The Cincinnati Enquirer’s beat writer, Jack Ryder, was descriptive about the first-inning display. He wrote, “Bottomley’s double, his second time up in the inning, was the only extra baser, but the eleven singles were beautiful drives, without a scratch or questionable hit among them.”5
With a minor exception, this ended the competitive portion of the baseball game. Cincinnati did threaten Rhem in the third inning. With one out, Bressler doubled and was singled home by Walker. Then Smith reached on an error on Thevenow. With two on and one out, Rhem retired Ike Caveney and Bubbles Hargrave to end the threat. In the bottom of the fifth, the Cardinals got that run back when Rhem was hit by pitch and Holm doubled to left. Rhem scored on a muff of Holm’s hit by Smith. That completed the scoring with the Cardinals leading 12-3.
Biemiller pitched a solid 6⅓ innings in relief, allowing only one hit, one walk, and one unearned run. He was relieved in the eighth by Neal Brady, who pitched a scoreless inning. Rhem went the distance for St. Louis, allowing 10 hits and three walks and three earned runs. Holm ended the day 3-for-5 at the plate with Blades, Hornsby, and Bottomley each on the ledger at 2-for-5. Even with 15 runs scored and the Reds using five pitchers, the game took only an hour and 47 minutes to complete.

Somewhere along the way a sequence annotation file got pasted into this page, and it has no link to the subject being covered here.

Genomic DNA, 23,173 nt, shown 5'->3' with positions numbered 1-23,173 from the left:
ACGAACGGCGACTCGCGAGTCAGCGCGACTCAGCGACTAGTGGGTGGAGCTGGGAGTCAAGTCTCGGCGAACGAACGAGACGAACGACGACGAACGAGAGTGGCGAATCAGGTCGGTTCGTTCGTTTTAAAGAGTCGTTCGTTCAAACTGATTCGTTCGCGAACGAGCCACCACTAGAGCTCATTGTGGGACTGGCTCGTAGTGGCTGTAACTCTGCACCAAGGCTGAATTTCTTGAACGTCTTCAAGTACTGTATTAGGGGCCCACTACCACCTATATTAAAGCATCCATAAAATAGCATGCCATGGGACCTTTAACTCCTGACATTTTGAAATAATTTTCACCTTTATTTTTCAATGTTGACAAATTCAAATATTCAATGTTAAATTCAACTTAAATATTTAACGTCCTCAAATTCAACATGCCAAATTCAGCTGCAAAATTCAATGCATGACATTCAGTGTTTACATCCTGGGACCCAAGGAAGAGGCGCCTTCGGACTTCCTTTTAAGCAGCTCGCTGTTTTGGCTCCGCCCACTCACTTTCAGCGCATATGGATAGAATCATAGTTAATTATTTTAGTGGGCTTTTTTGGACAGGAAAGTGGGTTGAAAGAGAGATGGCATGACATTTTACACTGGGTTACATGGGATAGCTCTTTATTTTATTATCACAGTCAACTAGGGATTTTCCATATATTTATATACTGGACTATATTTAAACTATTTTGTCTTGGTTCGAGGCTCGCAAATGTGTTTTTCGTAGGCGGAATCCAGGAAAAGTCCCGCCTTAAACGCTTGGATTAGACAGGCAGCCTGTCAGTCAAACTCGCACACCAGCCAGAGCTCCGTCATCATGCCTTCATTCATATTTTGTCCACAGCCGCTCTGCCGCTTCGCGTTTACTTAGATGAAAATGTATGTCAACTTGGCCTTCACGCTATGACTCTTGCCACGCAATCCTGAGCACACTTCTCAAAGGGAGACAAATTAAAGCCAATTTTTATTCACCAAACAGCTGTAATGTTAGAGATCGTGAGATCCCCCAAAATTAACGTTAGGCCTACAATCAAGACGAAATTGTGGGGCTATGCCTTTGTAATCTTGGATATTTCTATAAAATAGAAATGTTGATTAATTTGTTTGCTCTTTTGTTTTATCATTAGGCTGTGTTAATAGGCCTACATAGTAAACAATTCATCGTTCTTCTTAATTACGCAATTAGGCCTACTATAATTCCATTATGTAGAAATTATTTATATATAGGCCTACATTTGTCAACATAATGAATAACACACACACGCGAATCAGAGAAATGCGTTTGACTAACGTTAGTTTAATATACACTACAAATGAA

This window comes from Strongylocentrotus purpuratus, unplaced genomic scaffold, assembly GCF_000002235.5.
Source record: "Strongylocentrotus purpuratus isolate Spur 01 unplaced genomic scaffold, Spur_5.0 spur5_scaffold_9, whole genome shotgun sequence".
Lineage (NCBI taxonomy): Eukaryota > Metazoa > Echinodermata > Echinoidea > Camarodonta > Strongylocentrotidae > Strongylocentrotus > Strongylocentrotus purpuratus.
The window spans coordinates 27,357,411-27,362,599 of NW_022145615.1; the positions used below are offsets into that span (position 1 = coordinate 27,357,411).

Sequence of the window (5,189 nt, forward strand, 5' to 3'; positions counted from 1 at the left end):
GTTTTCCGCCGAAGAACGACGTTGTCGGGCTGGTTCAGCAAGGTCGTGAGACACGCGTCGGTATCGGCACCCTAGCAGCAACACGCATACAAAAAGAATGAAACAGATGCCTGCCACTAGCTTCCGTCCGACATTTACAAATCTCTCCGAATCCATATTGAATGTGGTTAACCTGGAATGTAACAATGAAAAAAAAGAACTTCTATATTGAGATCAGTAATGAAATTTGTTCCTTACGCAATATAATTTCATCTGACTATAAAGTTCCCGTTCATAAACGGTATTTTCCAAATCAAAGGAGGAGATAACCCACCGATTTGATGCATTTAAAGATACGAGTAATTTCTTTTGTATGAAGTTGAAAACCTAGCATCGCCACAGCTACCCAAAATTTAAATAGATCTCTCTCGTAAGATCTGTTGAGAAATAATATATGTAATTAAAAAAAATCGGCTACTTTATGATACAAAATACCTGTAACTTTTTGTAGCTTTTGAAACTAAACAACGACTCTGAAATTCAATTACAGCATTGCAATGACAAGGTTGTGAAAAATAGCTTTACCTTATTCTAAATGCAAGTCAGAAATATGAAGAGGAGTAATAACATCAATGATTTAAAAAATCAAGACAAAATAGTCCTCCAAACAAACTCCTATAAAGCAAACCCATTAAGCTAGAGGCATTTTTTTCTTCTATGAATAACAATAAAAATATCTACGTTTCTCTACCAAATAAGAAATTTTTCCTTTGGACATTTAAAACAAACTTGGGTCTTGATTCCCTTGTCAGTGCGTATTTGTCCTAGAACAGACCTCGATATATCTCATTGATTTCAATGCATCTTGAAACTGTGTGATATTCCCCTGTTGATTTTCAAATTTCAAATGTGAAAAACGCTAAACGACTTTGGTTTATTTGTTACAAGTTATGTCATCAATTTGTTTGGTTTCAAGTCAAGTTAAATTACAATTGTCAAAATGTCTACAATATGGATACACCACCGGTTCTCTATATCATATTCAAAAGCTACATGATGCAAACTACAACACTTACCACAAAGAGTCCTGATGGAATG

Cincinnati took a measure of revenge for the 11-run first inning outburst and swept the final three games of the series, moving into a tie for first place. However, the Reds couldn’t keep up that level of play over the course of the season. They finished in third place with a record of 80-73.
The St. Louis win moved the Cardinals into a tie with Cincinnati for second place in the National League, one game behind the New York Giants. This proved to be St. Louis’s high-water mark for the season. The Cardinals played poorly, leading to a 13-25 record before the team kicked Rickey upstairs and installed Hornsby as manager. Hornsby had a pretty good season as a player-manager, batting .403 and managing the Cardinals to a 64-51 record. St. Louis ended the year at 77-76, in fourth place, 18 games behind the Pittsburgh Pirates.
In addition to the sources cited in the Notes, the author used Baseball-Reference.com and the SABR BioProject bios for box scores, player statistics, and background information.
1 John Sheridan, “Opening Ceremonies Created Enthusiasm That Cardinals Continued in First Inning,” St. Louis Globe Democrat, April 23, 1925: 11.
2 “Partly Cloudy, Not Much Change in Temperature,” St. Louis Post-Dispatch, April 22, 1925: 1.
3 “Cards Score 11 Runs in One Inning and Win 5th Straight Game,” St. Louis Post-Dispatch, April 23, 1925: 34.
5 Jack Ryder, “Help! Cardinal’s Sluggers Slaughter Queen City Hurlers,” Cincinnati Enquirer, April 23, 1925: 14.